News & Info
Whittier Bus Driver Was Distracted by Sexual Encounter When He Left a Disabled Teen to Die
A Whittier bus driver who is serving a two-year prison term for the death of a 19-year-old student with autism left the boy behind on a bus in the hot sun because he was distracted by an affair with a fellow bus driver, lawyers for the teen’s family say.
Text message records show Armando Abel Ramirez, 37, was corresponding with another bus driver to arrange to have sex on Sept. 11, 2015, when he failed to ensure all students had exited his bus for school on one of the hottest days of the year, according to laywer Robert Glassman.
Sierra Adult School student Hun Joon “Paul” Lee’s dead body was found lying in the aisle of the bus hours later, after his mother became worried when he didn’t return from school at his usual time. The school told Eun Ha Lee her son had been absent that day, despite the fact that she boarded him on a bus at 8 a.m.
He was pronounced dead at 4:33 p.m., Whittier police said.
Paul had the mental capacity of a 3-year-old and was nonverbal, his mother said, meaning he would have been unable to cry for help.
In a 2015 interview with KTLA, Lee questioned how he could’ve been left behind, as she said there were only three other students on the bus that morning.
“I feel like, we are nothing,” she said. “They killed my son. Technically, they killed my son.”
On May 15 the student’s family will face Pupil Transportation, the company that operated the bus, in court. Ramirez has already been sentenced to two years in prison after pleading guilty to one felony count of dependent adult abuse.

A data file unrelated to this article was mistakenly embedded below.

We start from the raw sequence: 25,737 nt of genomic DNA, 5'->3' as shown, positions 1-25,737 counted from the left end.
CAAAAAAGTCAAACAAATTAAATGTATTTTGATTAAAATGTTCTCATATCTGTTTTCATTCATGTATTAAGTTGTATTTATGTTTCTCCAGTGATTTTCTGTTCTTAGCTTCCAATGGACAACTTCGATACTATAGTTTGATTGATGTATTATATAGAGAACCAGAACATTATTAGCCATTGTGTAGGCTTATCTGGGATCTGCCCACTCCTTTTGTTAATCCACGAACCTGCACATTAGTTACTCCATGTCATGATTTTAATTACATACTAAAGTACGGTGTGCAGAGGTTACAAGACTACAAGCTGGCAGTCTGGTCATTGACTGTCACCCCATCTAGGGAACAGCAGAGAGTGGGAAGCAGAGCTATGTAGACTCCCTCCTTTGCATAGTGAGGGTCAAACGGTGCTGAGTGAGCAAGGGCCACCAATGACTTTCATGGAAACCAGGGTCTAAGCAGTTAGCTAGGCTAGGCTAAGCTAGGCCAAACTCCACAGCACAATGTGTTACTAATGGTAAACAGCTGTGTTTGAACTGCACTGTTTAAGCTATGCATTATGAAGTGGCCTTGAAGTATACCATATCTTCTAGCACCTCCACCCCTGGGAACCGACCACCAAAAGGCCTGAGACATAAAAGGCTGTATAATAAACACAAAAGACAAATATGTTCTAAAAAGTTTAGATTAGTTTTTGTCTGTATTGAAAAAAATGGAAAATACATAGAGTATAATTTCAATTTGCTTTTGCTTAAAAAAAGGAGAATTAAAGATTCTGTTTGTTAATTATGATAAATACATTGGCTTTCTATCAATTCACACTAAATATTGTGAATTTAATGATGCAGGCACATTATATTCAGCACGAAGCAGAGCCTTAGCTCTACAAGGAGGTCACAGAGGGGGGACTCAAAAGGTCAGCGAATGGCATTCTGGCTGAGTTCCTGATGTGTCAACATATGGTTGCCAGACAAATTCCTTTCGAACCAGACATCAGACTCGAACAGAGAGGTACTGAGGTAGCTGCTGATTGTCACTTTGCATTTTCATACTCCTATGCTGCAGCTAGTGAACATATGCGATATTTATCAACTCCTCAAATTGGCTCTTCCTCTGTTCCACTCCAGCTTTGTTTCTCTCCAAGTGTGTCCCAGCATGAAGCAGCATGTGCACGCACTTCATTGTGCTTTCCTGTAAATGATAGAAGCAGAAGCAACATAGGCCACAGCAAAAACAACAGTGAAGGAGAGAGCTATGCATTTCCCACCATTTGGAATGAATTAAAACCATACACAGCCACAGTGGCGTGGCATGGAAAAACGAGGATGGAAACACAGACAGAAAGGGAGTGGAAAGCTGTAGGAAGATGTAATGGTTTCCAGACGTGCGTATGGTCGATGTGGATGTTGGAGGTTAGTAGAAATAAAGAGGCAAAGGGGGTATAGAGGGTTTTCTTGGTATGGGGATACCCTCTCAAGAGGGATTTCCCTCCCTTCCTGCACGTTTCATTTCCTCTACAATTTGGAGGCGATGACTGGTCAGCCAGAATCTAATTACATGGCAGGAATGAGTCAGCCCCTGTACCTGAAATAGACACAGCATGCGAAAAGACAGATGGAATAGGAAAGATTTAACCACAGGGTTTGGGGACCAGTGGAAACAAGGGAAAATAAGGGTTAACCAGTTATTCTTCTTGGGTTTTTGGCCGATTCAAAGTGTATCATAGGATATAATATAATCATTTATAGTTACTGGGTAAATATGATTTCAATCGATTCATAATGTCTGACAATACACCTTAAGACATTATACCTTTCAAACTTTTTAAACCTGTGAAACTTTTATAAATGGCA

Ramirez was a substitute driver and was working a split shift on the day of Paul’s death, the L.A. County District Attorney’s officials said while sentencing Ramirez in January.
He did not check the back of the bus to ensure no students were left behind before his morning shift ended, prosecutors said.
Glassman, the Lee family’s attorney, said he’s uncovered new evidence that shows Ramirez had been in a rush to leave the bus and meet up with his coworker.
“He took his attention away from Paul and onto his phone, onto those text messages and onto sex — rushed away from work to go have sex,” Glassman told KTLA. “With these text messages we can cross-reference the time on the text messages with the time the bus pulled up in front of the school and we can see that he was texting at the exact moment that he was supposed to be off-boarding Paul.”
Lawyers for Pupil Transportation declined to comment until after court proceedings.